|Year : 2018 | Volume
| Issue : 1 | Page : 44-49
A study of clinicopathological correlation of pruritic papular eruptions in HIV patients
Dimple Chopra1, Sarvjit Kumari1, Ramesh Kumar Kundal2, Rakesh Kumar Bahl1, Shivali Aggarwal1, Harpal Singh2, Shalini Bansal1
1 Department of Skin and VD, Rajindra Hospital, GMC, Patiala, Punjab, India
2 Department of Pathology, Rajindra Hospital, GMC, Patiala, Punjab, India
|Date of Web Publication||21-Jun-2018|
Dr. Dimple Chopra
Department of Skin and VD, Rajindra Hospital, GMC, Patiala, Punjab
Source of Support: None, Conflict of Interest: None
| Abstract|| |
Context: Pruritic papular eruption (PPE) is a chronic eruption of papular and pruritic lesions of unknown etiology, symmetrically distributed over trunk and extremities. These are common cutaneous manifestations in HIV patients. It is an important cause of HIV-related morbidity. PPE can be the first marker of HIV. Their etiology, histopathological findings, and associated factors vary from region to region. There are no clear data available on the etiology, exact spectrum of the condition, histopathological findings, or treatment of PPE. Aims: The study is aimed at documenting the etiology, CD4 count, and its histopathological correlation in HIV-infected patients. Settings and Design: An observational study conducted in Government Medical College, Patiala. Subjects and Methods: Two-year data regarding history, HIV status, cluster of differentiation 4 (CD4) cell count, and skin biopsy of clinically suspected PPE patients with known HIV status were analyzed. Statistical Analysis Used: All the results were then statistically analyzed. Categorical data were analyzed by Chi-square test, and one-way Spearman's rho test was used for multiple group comparison. Results: Data of 50 eligible patients were analyzed. The majority of the patients were female (between 21 and 50 years of age). The most common histopathological patterns were of papular urticaria, scabies, and drug reaction, and the others less common PPE were polymorphic light eruption and eosinophilic folliculitis. Patients with papular urticaria (32%) had significantly lower mean CD4 counts (157 cells/mm3), while in scabies, the mean CD4 count (376 cells/mm3) was higher. Conclusions: We conclude that histopathology helps in specifying the pattern of PPE and its etiology. It can be a marker of advanced HIV infection. Thus, correlation between the histopathology, clinical diagnosis, and CD4 counts helps to know the disease process.
Keywords: Cluster of differentiation 4 count, histopathology, HIV, pruritic papular eruption
|How to cite this article:|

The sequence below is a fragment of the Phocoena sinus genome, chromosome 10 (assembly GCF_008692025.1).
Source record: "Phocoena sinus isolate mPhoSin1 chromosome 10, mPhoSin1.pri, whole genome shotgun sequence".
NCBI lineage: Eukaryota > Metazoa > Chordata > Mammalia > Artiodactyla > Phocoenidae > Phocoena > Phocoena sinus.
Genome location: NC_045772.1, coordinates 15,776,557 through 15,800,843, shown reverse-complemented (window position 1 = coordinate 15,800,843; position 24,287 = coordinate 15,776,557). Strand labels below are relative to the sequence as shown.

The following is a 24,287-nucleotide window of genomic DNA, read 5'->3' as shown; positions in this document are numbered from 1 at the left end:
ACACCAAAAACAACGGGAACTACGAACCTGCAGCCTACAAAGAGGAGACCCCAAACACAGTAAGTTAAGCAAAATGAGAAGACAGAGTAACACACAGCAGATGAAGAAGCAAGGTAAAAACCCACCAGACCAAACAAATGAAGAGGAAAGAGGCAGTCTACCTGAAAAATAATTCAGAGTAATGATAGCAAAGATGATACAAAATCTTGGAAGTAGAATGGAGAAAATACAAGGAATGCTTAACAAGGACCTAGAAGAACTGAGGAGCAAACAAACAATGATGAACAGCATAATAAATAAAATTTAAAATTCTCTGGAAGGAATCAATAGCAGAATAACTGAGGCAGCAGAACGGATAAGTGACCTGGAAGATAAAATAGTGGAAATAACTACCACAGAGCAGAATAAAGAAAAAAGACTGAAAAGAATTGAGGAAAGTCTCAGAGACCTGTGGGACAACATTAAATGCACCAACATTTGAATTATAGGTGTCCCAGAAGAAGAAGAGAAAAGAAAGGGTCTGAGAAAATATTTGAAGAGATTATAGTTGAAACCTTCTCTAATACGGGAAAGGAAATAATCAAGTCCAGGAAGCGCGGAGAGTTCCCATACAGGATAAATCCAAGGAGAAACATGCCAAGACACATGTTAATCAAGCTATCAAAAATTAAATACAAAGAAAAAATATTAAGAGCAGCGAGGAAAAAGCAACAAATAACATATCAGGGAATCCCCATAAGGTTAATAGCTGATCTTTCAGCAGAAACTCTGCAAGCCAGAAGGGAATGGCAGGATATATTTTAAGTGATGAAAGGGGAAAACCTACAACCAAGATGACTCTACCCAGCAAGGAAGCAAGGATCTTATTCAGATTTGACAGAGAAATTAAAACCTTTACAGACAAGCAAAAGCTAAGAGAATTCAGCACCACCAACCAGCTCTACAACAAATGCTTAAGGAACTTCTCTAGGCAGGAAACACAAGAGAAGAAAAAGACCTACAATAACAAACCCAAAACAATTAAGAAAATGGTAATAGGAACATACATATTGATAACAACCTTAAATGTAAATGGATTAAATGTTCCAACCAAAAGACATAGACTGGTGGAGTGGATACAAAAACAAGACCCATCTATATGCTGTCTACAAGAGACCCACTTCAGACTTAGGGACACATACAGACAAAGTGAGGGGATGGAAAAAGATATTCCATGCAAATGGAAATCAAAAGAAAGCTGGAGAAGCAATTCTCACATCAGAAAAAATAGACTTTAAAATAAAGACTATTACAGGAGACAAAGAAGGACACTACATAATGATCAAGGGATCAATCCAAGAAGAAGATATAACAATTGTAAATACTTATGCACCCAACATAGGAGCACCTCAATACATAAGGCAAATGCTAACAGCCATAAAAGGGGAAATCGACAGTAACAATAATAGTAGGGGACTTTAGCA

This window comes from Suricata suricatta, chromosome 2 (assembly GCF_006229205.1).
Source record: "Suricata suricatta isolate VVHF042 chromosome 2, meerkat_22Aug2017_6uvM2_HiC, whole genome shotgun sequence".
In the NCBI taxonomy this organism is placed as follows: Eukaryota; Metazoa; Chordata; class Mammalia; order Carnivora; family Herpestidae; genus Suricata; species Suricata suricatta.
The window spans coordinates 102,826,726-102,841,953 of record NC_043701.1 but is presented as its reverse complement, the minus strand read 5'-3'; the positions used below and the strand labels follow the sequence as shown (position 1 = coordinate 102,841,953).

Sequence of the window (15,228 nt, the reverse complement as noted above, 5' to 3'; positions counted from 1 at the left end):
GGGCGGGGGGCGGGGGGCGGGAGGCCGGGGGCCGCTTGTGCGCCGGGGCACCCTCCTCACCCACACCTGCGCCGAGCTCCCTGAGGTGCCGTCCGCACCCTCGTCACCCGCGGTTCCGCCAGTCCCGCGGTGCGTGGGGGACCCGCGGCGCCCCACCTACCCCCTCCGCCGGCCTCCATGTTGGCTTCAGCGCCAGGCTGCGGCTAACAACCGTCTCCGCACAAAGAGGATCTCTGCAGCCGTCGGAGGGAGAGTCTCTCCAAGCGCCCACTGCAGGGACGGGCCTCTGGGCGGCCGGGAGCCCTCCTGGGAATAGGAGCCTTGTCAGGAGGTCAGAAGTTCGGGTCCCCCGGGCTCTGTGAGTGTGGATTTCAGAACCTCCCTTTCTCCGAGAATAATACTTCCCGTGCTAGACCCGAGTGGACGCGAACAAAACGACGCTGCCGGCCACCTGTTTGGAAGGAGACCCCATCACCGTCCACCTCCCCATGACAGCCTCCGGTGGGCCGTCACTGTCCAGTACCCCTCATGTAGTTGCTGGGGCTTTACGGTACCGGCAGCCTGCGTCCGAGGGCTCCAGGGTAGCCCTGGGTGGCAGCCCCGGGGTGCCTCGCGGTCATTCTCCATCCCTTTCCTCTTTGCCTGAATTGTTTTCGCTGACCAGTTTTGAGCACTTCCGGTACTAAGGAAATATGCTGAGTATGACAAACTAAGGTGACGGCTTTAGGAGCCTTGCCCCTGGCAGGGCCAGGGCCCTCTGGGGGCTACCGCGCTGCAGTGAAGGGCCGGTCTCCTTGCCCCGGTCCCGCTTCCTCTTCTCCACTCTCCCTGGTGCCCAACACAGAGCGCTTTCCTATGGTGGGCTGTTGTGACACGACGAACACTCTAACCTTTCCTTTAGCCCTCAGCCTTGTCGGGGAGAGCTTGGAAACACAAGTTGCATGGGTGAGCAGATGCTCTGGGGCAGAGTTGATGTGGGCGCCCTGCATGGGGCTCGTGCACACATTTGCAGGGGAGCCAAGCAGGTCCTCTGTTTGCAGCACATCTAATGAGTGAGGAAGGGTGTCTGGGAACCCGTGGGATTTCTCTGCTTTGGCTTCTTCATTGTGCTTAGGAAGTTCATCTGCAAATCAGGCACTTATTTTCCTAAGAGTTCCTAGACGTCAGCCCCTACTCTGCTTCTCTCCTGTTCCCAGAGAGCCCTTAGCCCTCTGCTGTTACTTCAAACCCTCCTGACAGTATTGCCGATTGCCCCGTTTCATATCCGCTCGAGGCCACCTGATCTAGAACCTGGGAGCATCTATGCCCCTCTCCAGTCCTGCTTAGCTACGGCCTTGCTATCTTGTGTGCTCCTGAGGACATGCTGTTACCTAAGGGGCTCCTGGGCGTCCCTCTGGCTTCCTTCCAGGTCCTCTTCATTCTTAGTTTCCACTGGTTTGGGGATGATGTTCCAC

Chopra D, Kumari S, Kundal RK, Bahl RK, Aggarwal S, Singh H, Bansal S. A study of clinicopathological correlation of pruritic papular eruptions in HIV patients. Indian J Sex Transm Dis 2018;39:44-9
|How to cite this URL:|
Chopra D, Kumari S, Kundal RK, Bahl RK, Aggarwal S, Singh H, Bansal S. A study of clinicopathological correlation of pruritic papular eruptions in HIV patients. Indian J Sex Transm Dis [serial online] 2018 [cited 2019 Jun 24];39:44-9. Available from: http://www.ijstd.org/text.asp?2018/39/1/44/234864
| Introduction|| |
Bizarre cutaneous presentations can be the first markers in HIV/AIDS and pruritic papular eruption (PPE) being the most common presentation. PPE is a chronic eruption of sterile pruritic, papular, and pustular lesions on the extensor surfaces with sparing of palms and soles and mucous membrane.
In majority of cases, the eruption appears in the advanced immunosuppressive stage, but eruptions may appear as an initial cutaneous manifestation of HIV, with high cluster of differentiation 4 (CD4) lymphocyte count. PPE is characterized by multiple discrete skin-colored papules often excoriated, symmetrical, and found on the extremities, face, and trunk with sparing of the mucous membranes, palms, soles, and digital web spaces. There is no clear consensus on the etiology, the exact spectrum, pathological findings, or the treatment of PPE.
This observational study was done to ascertain the etiology, CD4 counts, and its correlation with histopathological findings.
| Subjects and Methods|| |
Source of data – Data were collected from 50 patients of HIV who presented to derrmatology OPD with PPE, over a duration of 2 years.
Study design – This was a cross-sectional observational study and sample size was 50.
Method of collection of data
After taking written informed consent, detailed history including duration of antiretroviral therapy and sociodemographic status was noted.
After clinical examination, CD4 counts and skin biopsy were done for the identification of specific histological pattern of PPE. All the results were then statistically analyzed. Categorical data were analyzed by Chi-square test, and one-way Spearman's rho test was used for multiple group comparison; P = 0.05 or less was considered significant.